From parchment to iPad: U.S. Constitution digitized

The National Constitution Center awarded $175

The National Constitution Center awarded $175

The U.S. Constitution turns 229 years old on Saturday. Originally written on parchment, the venerable document has now received a 21st-century face-lift, courtesy of the National Constitution Center in Philadelphia.

On Friday, the center’s CEO, Jeffrey Rosen, unveiled the interactive Constitution app, available for iOS and Android.

The app is  both a digitized version of the nation’s founding document as well as a guide into the world of constitutional interpretation. Each clause and amendment comes with a description co-written by a liberal and conservative scholar. The scholars also submit separate essays on some disputes arising from the clause or amendment in question.

Around this time last year, the National Constitution Center launched a web version of the same product that has so far generated 6 million unique page views, according to the center. The hope is to broaden that products reach by making it more mobile friendly.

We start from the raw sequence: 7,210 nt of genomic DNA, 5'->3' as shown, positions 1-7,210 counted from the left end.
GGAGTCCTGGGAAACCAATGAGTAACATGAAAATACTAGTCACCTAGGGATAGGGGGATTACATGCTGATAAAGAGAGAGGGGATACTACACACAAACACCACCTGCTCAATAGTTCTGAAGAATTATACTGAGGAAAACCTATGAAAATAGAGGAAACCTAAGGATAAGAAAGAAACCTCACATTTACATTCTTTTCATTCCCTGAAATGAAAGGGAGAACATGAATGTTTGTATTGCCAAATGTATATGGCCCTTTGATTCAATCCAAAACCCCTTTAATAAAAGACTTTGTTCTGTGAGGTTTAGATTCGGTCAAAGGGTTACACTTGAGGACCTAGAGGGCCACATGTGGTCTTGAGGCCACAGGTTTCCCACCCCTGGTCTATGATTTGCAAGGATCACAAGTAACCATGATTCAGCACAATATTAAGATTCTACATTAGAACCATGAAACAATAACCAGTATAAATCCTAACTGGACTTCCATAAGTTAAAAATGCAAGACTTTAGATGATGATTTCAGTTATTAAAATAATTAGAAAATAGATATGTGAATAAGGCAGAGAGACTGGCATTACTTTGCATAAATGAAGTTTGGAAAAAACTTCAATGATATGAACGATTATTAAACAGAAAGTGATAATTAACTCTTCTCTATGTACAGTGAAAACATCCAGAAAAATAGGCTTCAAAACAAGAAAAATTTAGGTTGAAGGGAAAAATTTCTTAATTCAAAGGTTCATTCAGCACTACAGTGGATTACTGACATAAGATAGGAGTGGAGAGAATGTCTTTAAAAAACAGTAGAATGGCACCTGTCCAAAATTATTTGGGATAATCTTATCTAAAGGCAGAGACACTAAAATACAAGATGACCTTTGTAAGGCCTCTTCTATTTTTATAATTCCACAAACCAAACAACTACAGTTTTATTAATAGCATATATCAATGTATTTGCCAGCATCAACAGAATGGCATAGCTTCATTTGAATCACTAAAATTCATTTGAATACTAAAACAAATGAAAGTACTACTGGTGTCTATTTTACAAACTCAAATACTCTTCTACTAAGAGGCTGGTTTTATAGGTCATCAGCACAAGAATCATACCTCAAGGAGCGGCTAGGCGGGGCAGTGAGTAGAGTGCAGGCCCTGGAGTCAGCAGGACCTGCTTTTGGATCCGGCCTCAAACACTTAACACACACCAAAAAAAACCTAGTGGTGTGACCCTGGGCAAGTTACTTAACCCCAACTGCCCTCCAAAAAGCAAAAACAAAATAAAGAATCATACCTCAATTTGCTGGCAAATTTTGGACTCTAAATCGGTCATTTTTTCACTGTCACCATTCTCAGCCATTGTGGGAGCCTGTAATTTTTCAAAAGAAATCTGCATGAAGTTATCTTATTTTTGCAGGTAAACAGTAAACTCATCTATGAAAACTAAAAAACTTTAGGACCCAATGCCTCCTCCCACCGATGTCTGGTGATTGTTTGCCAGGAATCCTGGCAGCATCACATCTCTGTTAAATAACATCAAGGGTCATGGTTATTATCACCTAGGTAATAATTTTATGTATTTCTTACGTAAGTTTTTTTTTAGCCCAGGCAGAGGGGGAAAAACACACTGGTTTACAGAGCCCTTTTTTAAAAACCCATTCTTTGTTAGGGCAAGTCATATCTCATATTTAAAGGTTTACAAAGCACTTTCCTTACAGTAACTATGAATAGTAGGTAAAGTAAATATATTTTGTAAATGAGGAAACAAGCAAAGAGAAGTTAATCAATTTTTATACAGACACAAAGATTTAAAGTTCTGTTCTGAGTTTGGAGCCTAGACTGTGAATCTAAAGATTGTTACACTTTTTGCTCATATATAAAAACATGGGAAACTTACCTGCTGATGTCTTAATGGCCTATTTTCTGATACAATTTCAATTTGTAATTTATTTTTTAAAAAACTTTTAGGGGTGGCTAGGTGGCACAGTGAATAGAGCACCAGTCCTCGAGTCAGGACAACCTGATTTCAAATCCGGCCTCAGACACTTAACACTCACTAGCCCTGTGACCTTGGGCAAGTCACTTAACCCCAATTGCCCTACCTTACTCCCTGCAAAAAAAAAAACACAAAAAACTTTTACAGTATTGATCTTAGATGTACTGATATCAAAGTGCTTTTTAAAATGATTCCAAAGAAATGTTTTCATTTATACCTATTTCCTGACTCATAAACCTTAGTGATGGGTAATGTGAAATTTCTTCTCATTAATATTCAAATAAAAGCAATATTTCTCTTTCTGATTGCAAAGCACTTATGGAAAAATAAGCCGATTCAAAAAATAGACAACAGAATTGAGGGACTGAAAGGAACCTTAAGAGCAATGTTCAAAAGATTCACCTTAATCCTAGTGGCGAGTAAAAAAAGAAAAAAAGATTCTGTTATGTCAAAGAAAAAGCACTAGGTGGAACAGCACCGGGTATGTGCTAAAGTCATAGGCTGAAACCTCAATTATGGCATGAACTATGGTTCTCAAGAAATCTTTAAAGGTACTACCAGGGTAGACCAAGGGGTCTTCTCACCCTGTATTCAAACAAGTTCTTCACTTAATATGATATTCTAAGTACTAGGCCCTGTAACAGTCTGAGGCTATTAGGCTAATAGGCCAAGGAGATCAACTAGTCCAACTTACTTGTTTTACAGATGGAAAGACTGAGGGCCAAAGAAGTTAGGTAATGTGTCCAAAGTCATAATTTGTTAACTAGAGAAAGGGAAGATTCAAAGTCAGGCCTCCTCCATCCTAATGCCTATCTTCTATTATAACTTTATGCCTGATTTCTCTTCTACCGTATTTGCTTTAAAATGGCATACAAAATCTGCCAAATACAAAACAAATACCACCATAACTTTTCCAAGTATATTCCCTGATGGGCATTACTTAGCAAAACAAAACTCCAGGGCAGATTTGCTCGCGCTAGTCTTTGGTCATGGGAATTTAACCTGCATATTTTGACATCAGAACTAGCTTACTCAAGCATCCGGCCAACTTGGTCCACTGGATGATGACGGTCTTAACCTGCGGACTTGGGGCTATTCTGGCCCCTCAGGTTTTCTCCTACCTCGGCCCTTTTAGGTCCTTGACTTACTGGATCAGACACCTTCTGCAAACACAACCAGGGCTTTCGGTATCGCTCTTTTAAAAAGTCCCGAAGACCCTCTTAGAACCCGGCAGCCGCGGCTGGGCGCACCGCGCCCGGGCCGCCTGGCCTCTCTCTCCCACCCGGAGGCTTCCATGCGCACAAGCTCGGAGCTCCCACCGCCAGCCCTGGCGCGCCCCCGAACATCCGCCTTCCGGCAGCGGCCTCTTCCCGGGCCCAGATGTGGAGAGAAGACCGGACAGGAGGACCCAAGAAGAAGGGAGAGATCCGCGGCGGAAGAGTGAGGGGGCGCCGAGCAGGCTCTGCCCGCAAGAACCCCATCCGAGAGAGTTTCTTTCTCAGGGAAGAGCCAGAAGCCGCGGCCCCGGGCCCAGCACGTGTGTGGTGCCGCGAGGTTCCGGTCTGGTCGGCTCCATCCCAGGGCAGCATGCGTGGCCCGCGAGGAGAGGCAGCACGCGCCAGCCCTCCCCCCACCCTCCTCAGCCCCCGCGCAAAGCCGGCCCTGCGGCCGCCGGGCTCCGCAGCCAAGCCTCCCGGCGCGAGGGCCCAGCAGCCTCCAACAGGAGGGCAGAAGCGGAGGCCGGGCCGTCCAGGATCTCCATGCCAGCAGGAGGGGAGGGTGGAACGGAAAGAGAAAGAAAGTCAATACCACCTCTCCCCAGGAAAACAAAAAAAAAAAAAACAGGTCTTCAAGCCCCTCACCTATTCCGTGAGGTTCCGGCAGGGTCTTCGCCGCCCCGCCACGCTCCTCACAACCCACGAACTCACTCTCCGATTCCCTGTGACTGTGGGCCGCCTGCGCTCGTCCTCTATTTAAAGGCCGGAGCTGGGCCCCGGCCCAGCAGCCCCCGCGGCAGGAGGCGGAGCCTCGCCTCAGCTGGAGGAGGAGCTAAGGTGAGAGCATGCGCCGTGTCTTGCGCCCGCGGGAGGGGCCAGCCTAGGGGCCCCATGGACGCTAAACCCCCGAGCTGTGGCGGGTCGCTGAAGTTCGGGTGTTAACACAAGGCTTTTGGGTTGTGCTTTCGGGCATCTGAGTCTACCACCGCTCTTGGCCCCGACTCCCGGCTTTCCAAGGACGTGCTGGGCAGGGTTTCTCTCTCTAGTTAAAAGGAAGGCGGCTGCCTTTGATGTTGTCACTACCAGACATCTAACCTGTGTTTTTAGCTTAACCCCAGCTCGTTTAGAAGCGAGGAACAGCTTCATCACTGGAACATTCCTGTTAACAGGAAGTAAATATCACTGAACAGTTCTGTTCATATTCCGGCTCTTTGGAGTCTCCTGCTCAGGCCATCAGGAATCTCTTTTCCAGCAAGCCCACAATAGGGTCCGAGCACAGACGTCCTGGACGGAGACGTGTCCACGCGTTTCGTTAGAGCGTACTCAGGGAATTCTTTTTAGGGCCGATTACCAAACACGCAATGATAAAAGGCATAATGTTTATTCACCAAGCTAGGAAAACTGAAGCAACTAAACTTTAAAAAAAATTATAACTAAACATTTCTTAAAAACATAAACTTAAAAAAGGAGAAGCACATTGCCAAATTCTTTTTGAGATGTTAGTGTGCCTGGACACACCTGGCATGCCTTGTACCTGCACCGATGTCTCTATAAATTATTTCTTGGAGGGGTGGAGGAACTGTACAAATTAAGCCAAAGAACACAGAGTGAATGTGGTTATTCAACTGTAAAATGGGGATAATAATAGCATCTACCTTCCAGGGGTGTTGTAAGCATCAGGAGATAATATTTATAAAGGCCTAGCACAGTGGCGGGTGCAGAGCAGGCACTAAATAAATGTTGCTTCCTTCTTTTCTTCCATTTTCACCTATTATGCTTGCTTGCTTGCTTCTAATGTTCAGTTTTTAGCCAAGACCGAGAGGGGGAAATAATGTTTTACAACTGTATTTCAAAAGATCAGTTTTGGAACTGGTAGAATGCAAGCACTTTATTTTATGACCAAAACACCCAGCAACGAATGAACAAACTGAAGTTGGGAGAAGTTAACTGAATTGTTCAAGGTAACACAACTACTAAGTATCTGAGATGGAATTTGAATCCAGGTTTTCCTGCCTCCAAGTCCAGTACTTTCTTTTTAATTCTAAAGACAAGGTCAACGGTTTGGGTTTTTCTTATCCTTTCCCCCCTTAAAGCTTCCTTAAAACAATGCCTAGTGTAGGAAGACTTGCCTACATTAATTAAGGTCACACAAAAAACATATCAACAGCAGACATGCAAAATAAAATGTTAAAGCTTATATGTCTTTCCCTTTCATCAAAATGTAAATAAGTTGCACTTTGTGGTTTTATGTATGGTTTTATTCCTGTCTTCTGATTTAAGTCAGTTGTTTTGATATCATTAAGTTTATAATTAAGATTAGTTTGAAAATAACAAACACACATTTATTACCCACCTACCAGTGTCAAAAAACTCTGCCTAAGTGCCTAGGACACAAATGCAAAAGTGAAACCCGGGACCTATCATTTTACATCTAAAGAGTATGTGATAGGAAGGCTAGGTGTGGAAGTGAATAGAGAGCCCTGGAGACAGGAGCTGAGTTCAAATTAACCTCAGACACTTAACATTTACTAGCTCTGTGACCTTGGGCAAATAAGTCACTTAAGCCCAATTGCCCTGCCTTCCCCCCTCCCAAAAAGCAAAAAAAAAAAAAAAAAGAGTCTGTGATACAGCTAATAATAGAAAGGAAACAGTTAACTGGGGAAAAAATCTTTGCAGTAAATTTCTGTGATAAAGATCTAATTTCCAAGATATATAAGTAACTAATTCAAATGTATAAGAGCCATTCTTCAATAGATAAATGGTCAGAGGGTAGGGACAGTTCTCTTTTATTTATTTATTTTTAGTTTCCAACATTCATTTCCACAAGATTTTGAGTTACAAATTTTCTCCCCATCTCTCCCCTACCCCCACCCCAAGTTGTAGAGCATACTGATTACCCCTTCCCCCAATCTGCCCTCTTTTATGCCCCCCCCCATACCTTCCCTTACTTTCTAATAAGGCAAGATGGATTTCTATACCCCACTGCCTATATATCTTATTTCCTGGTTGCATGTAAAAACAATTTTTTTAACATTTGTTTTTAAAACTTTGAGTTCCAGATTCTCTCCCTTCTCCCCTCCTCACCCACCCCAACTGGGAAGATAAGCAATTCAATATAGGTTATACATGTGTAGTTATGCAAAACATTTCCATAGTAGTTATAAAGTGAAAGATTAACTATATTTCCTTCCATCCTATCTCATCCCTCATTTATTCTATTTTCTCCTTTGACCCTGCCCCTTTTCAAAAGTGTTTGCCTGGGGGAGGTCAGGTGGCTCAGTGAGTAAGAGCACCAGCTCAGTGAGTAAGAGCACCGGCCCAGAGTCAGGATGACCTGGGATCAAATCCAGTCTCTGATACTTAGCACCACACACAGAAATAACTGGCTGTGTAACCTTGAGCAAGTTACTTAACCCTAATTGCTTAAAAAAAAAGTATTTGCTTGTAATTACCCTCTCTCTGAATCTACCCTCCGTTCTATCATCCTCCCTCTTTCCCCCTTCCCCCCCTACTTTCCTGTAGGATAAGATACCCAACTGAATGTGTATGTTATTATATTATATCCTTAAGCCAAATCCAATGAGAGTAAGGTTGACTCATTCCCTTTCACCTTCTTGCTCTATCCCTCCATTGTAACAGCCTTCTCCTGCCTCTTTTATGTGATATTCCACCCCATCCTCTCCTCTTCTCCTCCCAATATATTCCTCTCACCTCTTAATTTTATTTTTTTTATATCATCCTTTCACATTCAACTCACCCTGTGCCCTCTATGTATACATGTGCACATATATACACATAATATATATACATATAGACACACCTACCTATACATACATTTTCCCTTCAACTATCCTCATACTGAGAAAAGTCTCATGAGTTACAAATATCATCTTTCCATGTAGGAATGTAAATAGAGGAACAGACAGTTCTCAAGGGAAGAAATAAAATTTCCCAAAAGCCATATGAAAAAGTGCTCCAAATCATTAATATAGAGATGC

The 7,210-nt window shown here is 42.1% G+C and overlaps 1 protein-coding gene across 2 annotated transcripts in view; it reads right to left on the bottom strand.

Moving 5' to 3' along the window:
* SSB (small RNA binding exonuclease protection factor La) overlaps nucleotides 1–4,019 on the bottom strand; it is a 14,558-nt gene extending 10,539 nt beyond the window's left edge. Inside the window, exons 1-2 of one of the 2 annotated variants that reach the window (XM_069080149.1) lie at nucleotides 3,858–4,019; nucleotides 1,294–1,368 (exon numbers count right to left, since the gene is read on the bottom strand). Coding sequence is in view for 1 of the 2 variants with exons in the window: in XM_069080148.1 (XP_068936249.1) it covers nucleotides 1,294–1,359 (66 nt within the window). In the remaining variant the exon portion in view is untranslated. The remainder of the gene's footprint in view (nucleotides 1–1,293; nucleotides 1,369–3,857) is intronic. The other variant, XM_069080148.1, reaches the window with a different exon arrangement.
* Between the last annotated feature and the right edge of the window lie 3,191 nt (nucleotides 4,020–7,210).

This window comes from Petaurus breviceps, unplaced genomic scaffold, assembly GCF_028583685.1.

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“This is going to transform constitutional education in America, and we hope it will also transform constitutional dialogue in America,” said Rosen.

To help market the new app, the National Constitution Center has partnered with the College Board, which plans to integrate the Interactive Constitution into its advanced placement courses on U.S. history and government.

Also on Friday, the National Constitution Center awarded three Philadelphia schools a combined $175,000 as part of the inaugural civic literacy contest. To win the award, the schools had to craft lesson plans designed to spice up teaching of the U.S. Constitution and boost “constitutional literacy.”

The grand prize of $100,000 went to First Philadelphia Preparatory Charter School in Frankford. Teacher Liza Meiris submitted the winning bid, which she said focused on integrating constitutional teachings with the arts. School officials hope to stage a play about the drafting of the constitution and have purchased software that will be used, at least in part, to help students craft political cartoons.

Meiris, an American history teacher, said she likes to focus students on a single sentence or passage when she teaches the Constitution. The goal is to have them think deeply about the meaning of the material and how it translates to today’s world.

“They get very engaged when they see that this old, very boring text is actually very relevant to what we’re talking about today,” said Meiris.

Third prize — and the $25,000 that came with it — went to Friends Select, a private Quaker school in Center City.

Fittingly, Constitution High School, which sits a couple blocks west of Independence Hall, took second prize and won $50,000.

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